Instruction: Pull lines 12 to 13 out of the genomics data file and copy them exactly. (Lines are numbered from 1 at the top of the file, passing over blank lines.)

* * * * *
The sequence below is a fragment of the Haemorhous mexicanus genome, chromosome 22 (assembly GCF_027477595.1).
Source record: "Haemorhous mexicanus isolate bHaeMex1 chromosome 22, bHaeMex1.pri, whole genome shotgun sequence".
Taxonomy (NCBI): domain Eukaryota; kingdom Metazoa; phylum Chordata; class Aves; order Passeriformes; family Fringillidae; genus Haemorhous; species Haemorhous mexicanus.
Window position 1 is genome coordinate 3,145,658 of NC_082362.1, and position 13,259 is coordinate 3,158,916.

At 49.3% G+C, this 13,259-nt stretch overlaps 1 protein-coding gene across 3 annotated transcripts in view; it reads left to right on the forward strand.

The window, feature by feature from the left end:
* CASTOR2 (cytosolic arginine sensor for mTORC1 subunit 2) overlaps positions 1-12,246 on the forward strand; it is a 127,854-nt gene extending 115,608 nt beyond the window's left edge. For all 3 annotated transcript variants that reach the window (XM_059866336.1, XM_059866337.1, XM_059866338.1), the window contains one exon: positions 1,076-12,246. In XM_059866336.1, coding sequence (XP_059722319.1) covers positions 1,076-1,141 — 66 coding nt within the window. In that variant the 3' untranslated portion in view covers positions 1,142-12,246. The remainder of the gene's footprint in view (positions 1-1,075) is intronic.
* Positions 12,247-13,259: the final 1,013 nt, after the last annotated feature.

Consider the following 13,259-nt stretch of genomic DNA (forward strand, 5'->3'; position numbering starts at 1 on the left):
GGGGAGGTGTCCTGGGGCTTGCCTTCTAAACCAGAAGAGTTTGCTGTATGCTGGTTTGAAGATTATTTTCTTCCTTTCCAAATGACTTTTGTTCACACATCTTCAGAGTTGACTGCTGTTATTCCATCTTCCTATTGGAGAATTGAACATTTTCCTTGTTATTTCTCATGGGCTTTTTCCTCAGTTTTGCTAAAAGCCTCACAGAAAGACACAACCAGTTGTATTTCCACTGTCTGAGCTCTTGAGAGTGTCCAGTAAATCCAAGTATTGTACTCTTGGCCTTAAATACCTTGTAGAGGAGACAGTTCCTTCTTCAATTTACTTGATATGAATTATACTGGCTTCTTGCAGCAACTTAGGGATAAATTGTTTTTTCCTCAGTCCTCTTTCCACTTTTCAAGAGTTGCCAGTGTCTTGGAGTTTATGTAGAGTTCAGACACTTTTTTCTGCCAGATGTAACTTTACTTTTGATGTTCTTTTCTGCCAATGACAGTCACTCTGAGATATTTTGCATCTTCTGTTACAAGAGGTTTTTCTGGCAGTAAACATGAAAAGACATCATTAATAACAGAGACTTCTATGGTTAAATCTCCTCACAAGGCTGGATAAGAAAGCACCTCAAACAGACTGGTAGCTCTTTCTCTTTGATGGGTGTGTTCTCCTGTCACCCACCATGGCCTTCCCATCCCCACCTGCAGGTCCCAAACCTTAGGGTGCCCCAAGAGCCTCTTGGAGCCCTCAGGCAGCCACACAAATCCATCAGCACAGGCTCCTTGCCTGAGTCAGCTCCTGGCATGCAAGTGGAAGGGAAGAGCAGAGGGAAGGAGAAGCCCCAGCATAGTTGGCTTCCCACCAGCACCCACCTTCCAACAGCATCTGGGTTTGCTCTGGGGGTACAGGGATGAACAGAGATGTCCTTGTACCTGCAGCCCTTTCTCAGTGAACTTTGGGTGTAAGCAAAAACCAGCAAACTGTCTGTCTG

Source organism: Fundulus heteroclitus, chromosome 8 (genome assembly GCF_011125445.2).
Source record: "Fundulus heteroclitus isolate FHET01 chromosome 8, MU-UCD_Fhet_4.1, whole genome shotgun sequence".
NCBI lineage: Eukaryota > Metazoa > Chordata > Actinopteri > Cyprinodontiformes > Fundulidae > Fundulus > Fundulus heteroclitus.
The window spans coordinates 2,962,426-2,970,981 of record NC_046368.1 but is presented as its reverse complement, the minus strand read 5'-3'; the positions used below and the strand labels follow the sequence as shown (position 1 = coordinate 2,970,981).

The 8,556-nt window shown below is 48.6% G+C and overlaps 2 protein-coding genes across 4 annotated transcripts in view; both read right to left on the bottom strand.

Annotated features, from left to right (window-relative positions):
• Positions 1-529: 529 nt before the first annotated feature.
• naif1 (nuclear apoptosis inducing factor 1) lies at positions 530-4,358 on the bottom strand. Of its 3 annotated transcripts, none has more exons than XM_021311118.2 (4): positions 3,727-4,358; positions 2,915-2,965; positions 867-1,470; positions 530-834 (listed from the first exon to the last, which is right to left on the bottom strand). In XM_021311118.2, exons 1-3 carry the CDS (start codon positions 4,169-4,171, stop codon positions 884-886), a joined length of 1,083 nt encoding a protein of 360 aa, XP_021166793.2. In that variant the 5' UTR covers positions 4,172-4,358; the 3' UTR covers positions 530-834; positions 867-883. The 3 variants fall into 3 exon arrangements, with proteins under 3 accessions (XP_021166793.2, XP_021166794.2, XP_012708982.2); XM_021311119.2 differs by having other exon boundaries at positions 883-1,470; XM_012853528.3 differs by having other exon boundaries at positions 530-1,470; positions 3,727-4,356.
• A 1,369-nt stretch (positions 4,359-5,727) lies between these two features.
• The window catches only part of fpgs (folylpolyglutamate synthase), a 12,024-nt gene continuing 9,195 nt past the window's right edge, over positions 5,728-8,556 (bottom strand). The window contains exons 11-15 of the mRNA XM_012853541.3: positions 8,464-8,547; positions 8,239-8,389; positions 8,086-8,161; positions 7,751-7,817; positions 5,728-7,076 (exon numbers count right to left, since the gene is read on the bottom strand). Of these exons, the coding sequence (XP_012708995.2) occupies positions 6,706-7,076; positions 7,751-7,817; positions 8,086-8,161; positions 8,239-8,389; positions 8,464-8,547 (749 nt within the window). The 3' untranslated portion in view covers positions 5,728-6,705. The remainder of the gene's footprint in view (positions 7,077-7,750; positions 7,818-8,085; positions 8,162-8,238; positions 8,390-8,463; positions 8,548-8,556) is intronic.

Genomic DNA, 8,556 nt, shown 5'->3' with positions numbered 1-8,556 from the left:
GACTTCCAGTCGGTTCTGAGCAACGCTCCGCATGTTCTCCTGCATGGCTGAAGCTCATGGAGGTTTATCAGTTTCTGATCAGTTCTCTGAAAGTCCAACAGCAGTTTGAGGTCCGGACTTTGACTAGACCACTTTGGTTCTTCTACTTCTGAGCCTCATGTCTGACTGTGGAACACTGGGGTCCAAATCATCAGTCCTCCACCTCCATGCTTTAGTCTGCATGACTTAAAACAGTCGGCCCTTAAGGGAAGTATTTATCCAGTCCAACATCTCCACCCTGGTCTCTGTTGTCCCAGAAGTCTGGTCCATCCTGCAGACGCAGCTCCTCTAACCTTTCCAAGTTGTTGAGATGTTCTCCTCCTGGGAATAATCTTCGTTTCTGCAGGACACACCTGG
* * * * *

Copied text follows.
Source record: "Fundulus heteroclitus isolate FHET01 chromosome 8, MU-UCD_Fhet_4.1, whole genome shotgun sequence".
NCBI lineage: Eukaryota > Metazoa > Chordata > Actinopteri > Cyprinodontiformes > Fundulidae > Fundulus > Fundulus heteroclitus.